Breast Milk Bought Online May Contain Harmful Germs
Nearly three-quarters of samples from an Internet milk-sharing site contained microbes that could make a baby sick
She also said they're in the process of retesting their samples to find out exactly what's in them "because we suspect some of them might not have been 100 percent human milk."
The study is published online Oct. 21 and in the November print issue of Pediatrics.
Milk-sharing advocates point out that women have been helping each other nurse for generations. Before the Internet came into the picture, they say, mothers often relied on other women as wet nurses. And they say there's never been a documented case of a baby getting sick from shared milk.
That's true, Marinelli said, adding, "But do you think a mom who is buying milk off the Internet and her kid gets sick is going to necessarily tell the doctors what she did?"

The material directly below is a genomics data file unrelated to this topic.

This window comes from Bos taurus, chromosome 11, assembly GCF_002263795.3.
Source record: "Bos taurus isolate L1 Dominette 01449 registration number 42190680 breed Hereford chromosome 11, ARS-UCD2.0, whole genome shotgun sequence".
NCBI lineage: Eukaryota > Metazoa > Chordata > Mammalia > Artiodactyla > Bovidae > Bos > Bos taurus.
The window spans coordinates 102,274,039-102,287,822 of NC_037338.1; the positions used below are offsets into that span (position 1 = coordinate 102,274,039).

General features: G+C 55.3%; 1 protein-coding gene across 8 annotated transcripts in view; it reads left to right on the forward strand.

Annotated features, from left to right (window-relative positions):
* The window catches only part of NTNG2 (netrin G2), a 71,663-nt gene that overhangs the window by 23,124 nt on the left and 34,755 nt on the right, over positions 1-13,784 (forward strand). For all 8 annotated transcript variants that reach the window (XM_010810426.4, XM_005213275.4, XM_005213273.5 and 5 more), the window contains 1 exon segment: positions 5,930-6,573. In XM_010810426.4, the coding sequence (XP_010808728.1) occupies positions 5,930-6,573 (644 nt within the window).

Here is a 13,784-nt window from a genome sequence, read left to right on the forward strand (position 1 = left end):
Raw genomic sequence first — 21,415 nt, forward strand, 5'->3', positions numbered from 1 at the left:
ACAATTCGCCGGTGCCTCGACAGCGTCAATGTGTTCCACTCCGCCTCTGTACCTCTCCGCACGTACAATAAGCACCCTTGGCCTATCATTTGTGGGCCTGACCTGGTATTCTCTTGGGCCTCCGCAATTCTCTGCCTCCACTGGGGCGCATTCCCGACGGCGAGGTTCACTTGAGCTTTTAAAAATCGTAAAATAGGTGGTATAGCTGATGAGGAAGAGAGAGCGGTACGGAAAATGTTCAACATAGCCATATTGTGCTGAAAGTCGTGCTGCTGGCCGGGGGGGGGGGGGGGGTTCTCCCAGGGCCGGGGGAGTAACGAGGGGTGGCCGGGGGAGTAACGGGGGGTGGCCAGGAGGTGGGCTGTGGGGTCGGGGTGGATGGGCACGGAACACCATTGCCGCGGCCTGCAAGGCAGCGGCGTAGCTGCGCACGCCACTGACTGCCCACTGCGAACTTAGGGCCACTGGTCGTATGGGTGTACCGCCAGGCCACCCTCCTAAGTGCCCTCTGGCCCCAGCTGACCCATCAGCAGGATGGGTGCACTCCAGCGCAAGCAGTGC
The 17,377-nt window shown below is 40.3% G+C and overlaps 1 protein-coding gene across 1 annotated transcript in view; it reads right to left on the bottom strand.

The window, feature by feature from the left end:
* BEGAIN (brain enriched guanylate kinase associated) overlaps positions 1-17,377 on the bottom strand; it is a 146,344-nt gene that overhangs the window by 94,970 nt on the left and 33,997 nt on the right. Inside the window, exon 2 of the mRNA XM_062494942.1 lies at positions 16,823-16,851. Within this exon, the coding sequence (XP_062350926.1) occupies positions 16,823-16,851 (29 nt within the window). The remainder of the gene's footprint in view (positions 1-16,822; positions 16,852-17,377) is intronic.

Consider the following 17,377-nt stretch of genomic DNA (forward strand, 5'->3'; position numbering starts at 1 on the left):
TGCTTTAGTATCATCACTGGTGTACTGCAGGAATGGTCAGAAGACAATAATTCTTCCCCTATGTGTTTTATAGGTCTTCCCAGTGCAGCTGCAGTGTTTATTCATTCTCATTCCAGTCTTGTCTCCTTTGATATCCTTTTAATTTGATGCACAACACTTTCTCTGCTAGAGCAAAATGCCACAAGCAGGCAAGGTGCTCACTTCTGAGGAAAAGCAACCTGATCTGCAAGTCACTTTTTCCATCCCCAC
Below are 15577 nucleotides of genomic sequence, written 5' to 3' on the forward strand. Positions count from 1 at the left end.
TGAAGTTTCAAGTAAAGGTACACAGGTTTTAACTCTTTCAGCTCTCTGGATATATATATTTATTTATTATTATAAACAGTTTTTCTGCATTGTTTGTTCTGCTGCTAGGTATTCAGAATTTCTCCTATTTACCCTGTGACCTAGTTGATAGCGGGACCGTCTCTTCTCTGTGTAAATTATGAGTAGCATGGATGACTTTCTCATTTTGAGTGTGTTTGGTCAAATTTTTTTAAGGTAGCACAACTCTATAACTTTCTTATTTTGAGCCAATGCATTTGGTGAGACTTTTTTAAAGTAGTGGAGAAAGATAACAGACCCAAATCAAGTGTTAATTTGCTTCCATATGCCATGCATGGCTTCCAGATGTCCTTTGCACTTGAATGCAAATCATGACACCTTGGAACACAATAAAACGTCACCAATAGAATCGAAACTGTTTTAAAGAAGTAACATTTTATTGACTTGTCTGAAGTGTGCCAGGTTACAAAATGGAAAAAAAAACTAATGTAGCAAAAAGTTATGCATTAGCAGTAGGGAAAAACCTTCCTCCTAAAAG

And she said that most of the kinds of bacteria found in the study would probably cause symptoms like diarrhea, vomiting, listlessness, and in severe cases maybe an all-over infection -- and mothers might not even realize that the milk caused the problem.
For her part, Katie Sweet, who said she was still waiting for the first shipment of purchased breast milk to arrive, said the study left her feeling disappointed. She said she planned to contact her doctor and a friend who is a nurse practitioner to figure out how to proceed.
"I think if you work so hard to seek out milk it would be devastating to have a reaction like that," she said.